Providence Poem by Natasha Trethewey

Providence

Rating: 4.6


What's left is footage:
the hours before Camille,
1969—hurricane parties,
palm trees leaning in the wind,
fronds blown back, a woman's hair.
Then after: the vacant lots,
boats washed ashore,
a swamp where graves had been.
I recall how we huddled
all night in our small house,
moving between rooms,
emptying pots filled with rain.
The next day, our house
on its cinderblocks—seemed
to float in the flooded yard:
no foundation beneath us,
nothing I could see tying
us to the land. In the water,
our reflection trembled,
disappeared when I bent
to touch it.

COMMENTS OF THE POEM
Edward Kofi Louis 03 March 2016

Pots filled with rain! With the ways of nature. Thanks for sharing.

0 2 Reply
Dr Antony Theodore 03 March 2016

I recall how we huddled all night in our small house, moving between rooms, emptying pots filled with rain. next day, flood, images in water...... you began with wonderful expressions of love in your small house and then......... joy and sadness. love and at the end a sense of loss. thank you. tony

0 1 Reply

A nice portrayal of the confrontation with a havoc. I humbly invite the poet to read my poem The Flood. Thank you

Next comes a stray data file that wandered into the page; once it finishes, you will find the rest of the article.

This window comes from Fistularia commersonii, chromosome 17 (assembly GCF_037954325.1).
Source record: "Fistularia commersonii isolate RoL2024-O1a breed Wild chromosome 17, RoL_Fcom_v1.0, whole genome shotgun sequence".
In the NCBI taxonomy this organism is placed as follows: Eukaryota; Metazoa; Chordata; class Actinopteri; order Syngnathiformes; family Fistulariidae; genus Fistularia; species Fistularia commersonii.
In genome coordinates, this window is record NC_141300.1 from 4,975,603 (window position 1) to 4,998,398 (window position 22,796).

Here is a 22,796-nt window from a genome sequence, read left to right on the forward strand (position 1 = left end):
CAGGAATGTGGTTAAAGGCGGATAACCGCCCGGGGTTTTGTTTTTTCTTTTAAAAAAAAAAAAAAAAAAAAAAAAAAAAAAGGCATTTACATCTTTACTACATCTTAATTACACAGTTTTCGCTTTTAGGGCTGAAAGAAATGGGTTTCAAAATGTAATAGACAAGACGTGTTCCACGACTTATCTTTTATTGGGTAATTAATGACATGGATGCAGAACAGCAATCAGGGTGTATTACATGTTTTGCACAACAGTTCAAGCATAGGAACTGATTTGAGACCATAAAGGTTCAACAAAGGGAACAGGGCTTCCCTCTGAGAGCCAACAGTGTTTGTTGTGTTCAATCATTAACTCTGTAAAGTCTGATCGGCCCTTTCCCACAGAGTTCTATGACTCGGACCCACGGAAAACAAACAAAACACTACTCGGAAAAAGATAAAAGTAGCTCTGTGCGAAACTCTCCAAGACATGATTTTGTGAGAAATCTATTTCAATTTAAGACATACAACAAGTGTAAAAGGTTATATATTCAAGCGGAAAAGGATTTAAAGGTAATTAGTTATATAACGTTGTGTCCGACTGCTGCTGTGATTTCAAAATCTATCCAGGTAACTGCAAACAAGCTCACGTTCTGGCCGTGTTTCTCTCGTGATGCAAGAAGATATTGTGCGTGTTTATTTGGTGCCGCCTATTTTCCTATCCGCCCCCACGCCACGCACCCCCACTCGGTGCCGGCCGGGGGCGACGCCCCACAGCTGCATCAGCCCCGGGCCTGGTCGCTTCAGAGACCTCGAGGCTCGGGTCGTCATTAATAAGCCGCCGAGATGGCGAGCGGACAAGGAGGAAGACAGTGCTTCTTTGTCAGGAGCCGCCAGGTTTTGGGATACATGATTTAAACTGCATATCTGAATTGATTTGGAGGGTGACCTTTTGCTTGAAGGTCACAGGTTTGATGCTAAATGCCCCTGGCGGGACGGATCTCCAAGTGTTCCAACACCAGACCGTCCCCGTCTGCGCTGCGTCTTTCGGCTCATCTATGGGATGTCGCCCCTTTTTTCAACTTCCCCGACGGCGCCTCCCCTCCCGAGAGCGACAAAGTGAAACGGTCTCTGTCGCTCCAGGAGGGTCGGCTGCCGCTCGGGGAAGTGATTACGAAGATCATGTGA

1 1 Reply
Susan Williams 03 March 2016

Nothing rings truer than personal memories in the hands of a master poet. Exceedingly well written

15 1 Reply
T Rajan Evol 03 March 2016

Ya good one and nothing more.

3 2 Reply
Kim Barney 03 March 2016

This is very well done. I've never had to live through a hurricane, and hope I never have to. This is the part that touches me the most: Then after: the vacant lots, boats washed ashore, a swamp where graves had been.

0 1 Reply
Barry Middleton 03 March 2016

Being from Mississippi and 23 years old in 1969, I remember Hurricane Camile very well. I love the concluding lines - In the water, our reflection trembled, disappeared when I bent to touch it. I think this captures the unreality of the trauma after a devastating storm such as it was. Someday when I have the time I want to read much more of Trethewey's poetry.

1 1 Reply
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